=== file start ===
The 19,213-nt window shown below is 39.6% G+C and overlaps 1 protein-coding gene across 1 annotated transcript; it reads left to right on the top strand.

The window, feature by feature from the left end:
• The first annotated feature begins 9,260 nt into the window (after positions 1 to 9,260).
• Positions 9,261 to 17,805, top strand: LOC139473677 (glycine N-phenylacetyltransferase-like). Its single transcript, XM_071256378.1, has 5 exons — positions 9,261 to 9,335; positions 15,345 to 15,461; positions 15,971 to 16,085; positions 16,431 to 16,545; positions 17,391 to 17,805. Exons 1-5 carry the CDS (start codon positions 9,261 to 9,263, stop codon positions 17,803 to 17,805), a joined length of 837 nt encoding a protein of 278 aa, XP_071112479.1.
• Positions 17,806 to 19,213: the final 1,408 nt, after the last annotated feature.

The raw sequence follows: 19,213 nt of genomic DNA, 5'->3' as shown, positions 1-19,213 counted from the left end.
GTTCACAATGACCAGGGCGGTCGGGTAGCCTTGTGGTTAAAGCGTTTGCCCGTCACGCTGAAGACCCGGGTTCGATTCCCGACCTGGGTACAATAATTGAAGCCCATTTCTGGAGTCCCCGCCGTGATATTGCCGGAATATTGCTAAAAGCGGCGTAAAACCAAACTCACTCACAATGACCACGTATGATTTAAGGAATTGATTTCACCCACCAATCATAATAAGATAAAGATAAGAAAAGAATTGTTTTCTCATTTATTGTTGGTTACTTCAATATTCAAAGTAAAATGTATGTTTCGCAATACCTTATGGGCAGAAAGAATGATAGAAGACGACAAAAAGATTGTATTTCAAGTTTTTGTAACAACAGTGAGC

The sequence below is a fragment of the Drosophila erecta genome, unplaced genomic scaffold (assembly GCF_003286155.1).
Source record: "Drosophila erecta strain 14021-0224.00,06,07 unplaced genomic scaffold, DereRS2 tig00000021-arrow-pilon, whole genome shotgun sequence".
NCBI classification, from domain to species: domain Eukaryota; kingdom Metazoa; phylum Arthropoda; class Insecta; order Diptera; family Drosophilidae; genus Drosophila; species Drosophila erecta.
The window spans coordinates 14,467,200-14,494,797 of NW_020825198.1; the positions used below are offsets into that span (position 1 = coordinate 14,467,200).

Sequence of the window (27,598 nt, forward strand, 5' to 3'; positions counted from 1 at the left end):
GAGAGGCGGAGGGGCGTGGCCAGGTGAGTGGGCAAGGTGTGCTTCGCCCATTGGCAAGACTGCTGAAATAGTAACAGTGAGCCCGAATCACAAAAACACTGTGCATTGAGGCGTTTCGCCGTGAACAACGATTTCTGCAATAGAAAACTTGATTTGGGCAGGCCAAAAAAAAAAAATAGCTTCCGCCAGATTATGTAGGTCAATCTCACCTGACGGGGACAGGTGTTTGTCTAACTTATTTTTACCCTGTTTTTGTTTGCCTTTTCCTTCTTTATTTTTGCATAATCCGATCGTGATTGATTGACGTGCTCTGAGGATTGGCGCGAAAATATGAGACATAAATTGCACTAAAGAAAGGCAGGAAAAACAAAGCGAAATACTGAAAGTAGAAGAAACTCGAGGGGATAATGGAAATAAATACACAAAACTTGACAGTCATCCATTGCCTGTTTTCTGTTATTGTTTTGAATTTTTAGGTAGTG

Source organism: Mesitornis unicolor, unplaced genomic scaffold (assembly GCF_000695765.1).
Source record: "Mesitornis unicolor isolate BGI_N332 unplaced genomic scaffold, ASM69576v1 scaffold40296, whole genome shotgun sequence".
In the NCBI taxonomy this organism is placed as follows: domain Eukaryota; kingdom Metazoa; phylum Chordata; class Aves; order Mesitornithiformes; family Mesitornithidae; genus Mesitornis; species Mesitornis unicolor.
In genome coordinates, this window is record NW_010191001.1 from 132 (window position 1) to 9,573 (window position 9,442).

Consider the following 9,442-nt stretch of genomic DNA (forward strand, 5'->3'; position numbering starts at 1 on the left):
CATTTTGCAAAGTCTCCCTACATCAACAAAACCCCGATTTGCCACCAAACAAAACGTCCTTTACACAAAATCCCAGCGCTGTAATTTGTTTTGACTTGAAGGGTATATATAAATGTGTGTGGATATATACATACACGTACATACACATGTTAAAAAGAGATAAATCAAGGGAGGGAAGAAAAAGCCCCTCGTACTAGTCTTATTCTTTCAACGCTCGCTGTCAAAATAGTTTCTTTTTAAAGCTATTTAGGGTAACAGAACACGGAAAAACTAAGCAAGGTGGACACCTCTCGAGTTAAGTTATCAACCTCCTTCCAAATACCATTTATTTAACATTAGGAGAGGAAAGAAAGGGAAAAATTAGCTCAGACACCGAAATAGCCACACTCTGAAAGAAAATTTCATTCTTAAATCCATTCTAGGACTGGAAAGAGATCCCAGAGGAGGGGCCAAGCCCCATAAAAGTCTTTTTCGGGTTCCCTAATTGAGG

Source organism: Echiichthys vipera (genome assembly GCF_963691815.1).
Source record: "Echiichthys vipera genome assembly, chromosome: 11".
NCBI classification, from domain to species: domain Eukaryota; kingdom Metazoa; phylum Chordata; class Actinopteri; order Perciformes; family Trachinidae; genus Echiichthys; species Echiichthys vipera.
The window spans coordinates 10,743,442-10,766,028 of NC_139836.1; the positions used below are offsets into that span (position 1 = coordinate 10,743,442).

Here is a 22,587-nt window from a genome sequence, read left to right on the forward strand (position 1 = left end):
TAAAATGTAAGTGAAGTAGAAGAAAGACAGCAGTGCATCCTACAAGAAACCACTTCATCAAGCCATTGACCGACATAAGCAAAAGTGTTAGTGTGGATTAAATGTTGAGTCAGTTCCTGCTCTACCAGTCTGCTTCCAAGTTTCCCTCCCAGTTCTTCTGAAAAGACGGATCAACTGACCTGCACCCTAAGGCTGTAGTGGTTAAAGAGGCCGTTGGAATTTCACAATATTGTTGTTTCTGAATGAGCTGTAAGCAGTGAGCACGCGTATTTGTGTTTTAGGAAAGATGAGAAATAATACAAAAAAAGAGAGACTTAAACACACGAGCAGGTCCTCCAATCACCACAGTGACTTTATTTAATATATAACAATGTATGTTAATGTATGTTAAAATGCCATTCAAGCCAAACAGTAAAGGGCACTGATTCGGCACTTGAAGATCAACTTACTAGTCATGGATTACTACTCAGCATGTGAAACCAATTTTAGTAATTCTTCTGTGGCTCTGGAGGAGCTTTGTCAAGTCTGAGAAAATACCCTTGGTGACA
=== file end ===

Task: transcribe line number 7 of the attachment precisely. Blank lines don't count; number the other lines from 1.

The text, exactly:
GTTCACAATGACCAGGGCGGTCGGGTAGCCTTGTGGTTAAAGCGTTTGCCCGTCACGCTGAAGACCCGGGTTCGATTCCCGACCTGGGTACAATAATTGAAGCCCATTTCTGGAGTCCCCGCCGTGATATTGCCGGAATATTGCTAAAAGCGGCGTAAAACCAAACTCACTCACAATGACCACGTATGATTTAAGGAATTGATTTCACCCACCAATCATAATAAGATAAAGATAAGAAAAGAATTGTTTTCTCATTTATTGTTGGTTACTTCAATATTCAAAGTAAAATGTATGTTTCGCAATACCTTATGGGCAGAAAGAATGATAGAAGACGACAAAAAGATTGTATTTCAAGTTTTTGTAACAACAGTGAGC